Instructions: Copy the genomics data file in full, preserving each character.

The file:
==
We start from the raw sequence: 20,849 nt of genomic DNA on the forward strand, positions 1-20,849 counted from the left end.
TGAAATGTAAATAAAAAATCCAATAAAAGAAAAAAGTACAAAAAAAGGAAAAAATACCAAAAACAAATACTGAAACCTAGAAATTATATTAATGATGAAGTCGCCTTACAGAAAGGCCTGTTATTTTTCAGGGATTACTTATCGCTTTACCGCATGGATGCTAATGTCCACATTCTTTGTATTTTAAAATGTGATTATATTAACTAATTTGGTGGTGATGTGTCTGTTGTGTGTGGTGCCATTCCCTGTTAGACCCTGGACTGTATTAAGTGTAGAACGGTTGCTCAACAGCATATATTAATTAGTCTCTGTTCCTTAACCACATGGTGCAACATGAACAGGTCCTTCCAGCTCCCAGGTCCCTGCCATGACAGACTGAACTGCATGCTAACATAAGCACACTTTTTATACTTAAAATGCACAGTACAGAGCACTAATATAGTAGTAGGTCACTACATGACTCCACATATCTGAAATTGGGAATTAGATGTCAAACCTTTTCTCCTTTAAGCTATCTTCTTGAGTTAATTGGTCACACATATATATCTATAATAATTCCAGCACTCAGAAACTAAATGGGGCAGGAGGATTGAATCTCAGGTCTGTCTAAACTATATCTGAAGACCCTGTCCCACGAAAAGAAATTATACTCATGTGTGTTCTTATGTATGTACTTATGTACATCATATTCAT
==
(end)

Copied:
We start from the raw sequence: 20,849 nt of genomic DNA on the forward strand, positions 1-20,849 counted from the left end.
TGAAATGTAAATAAAAAATCCAATAAAAGAAAAAAGTACAAAAAAAGGAAAAAATACCAAAAACAAATACTGAAACCTAGAAATTATATTAATGATGAAGTCGCCTTACAGAAAGGCCTGTTATTTTTCAGGGATTACTTATCGCTTTACCGCATGGATGCTAATGTCCACATTCTTTGTATTTTAAAATGTGATTATATTAACTAATTTGGTGGTGATGTGTCTGTTGTGTGTGGTGCCATTCCCTGTTAGACCCTGGACTGTATTAAGTGTAGAACGGTTGCTCAACAGCATATATTAATTAGTCTCTGTTCCTTAACCACATGGTGCAACATGAACAGGTCCTTCCAGCTCCCAGGTCCCTGCCATGACAGACTGAACTGCATGCTAACATAAGCACACTTTTTATACTTAAAATGCACAGTACAGAGCACTAATATAGTAGTAGGTCACTACATGACTCCACATATCTGAAATTGGGAATTAGATGTCAAACCTTTTCTCCTTTAAGCTATCTTCTTGAGTTAATTGGTCACACATATATATCTATAATAATTCCAGCACTCAGAAACTAAATGGGGCAGGAGGATTGAATCTCAGGTCTGTCTAAACTATATCTGAAGACCCTGTCCCACGAAAAGAAATTATACTCATGTGTGTTCTTATGTATGTACTTATGTACATCATATTCAT